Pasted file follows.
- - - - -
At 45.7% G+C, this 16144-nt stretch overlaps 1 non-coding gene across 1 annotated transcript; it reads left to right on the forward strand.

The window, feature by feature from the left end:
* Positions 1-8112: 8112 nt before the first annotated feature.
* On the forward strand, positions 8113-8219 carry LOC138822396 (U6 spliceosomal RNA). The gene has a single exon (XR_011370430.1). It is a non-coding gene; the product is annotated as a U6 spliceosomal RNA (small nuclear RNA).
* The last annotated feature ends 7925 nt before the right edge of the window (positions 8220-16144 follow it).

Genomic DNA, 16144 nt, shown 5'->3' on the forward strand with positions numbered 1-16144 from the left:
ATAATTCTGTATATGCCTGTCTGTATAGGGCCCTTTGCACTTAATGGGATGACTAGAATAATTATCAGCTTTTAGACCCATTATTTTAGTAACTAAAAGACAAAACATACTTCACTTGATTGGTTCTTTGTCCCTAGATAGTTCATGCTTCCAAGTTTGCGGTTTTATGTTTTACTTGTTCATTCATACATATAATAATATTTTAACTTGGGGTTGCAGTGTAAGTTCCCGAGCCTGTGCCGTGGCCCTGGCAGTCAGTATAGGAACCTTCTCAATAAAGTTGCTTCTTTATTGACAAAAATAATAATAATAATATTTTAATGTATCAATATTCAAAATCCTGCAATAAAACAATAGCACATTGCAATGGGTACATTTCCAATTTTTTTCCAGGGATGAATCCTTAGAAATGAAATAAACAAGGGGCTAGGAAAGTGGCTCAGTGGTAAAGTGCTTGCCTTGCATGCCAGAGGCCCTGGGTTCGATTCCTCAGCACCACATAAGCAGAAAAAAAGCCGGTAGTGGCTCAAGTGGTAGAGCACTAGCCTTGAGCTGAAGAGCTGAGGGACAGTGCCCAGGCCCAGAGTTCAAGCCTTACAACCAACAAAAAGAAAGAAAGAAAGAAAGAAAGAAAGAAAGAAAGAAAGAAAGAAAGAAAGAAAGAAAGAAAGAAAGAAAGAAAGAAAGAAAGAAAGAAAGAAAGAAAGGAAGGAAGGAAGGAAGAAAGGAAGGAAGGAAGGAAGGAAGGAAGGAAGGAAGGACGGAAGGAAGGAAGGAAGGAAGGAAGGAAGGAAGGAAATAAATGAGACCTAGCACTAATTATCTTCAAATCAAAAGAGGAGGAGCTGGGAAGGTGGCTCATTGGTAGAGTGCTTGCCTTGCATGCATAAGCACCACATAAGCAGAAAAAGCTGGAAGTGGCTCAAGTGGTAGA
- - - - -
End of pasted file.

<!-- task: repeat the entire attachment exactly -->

At 45.7% G+C, this 16144-nt stretch overlaps 1 non-coding gene across 1 annotated transcript; it reads left to right on the forward strand.

The window, feature by feature from the left end:
* Positions 1-8112: 8112 nt before the first annotated feature.
* On the forward strand, positions 8113-8219 carry LOC138822396 (U6 spliceosomal RNA). The gene has a single exon (XR_011370430.1). It is a non-coding gene; the product is annotated as a U6 spliceosomal RNA (small nuclear RNA).
* The last annotated feature ends 7925 nt before the right edge of the window (positions 8220-16144 follow it).

Genomic DNA, 16144 nt, shown 5'->3' on the forward strand with positions numbered 1-16144 from the left:
ATAATTCTGTATATGCCTGTCTGTATAGGGCCCTTTGCACTTAATGGGATGACTAGAATAATTATCAGCTTTTAGACCCATTATTTTAGTAACTAAAAGACAAAACATACTTCACTTGATTGGTTCTTTGTCCCTAGATAGTTCATGCTTCCAAGTTTGCGGTTTTATGTTTTACTTGTTCATTCATACATATAATAATATTTTAACTTGGGGTTGCAGTGTAAGTTCCCGAGCCTGTGCCGTGGCCCTGGCAGTCAGTATAGGAACCTTCTCAATAAAGTTGCTTCTTTATTGACAAAAATAATAATAATAATATTTTAATGTATCAATATTCAAAATCCTGCAATAAAACAATAGCACATTGCAATGGGTACATTTCCAATTTTTTTCCAGGGATGAATCCTTAGAAATGAAATAAACAAGGGGCTAGGAAAGTGGCTCAGTGGTAAAGTGCTTGCCTTGCATGCCAGAGGCCCTGGGTTCGATTCCTCAGCACCACATAAGCAGAAAAAAAGCCGGTAGTGGCTCAAGTGGTAGAGCACTAGCCTTGAGCTGAAGAGCTGAGGGACAGTGCCCAGGCCCAGAGTTCAAGCCTTACAACCAACAAAAAGAAAGAAAGAAAGAAAGAAAGAAAGAAAGAAAGAAAGAAAGAAAGAAAGAAAGAAAGAAAGAAAGAAAGAAAGAAAGAAAGAAAGAAAGAAAGAAAGGAAGGAAGGAAGGAAGAAAGGAAGGAAGGAAGGAAGGAAGGAAGGAAGGAAGGACGGAAGGAAGGAAGGAAGGAAGGAAGGAAGGAAGGAAATAAATGAGACCTAGCACTAATTATCTTCAAATCAAAAGAGGAGGAGCTGGGAAGGTGGCTCATTGGTAGAGTGCTTGCCTTGCATGCATAAGCACCACATAAGCAGAAAAAGCTGGAAGTGGCTCAAGTGGTAGA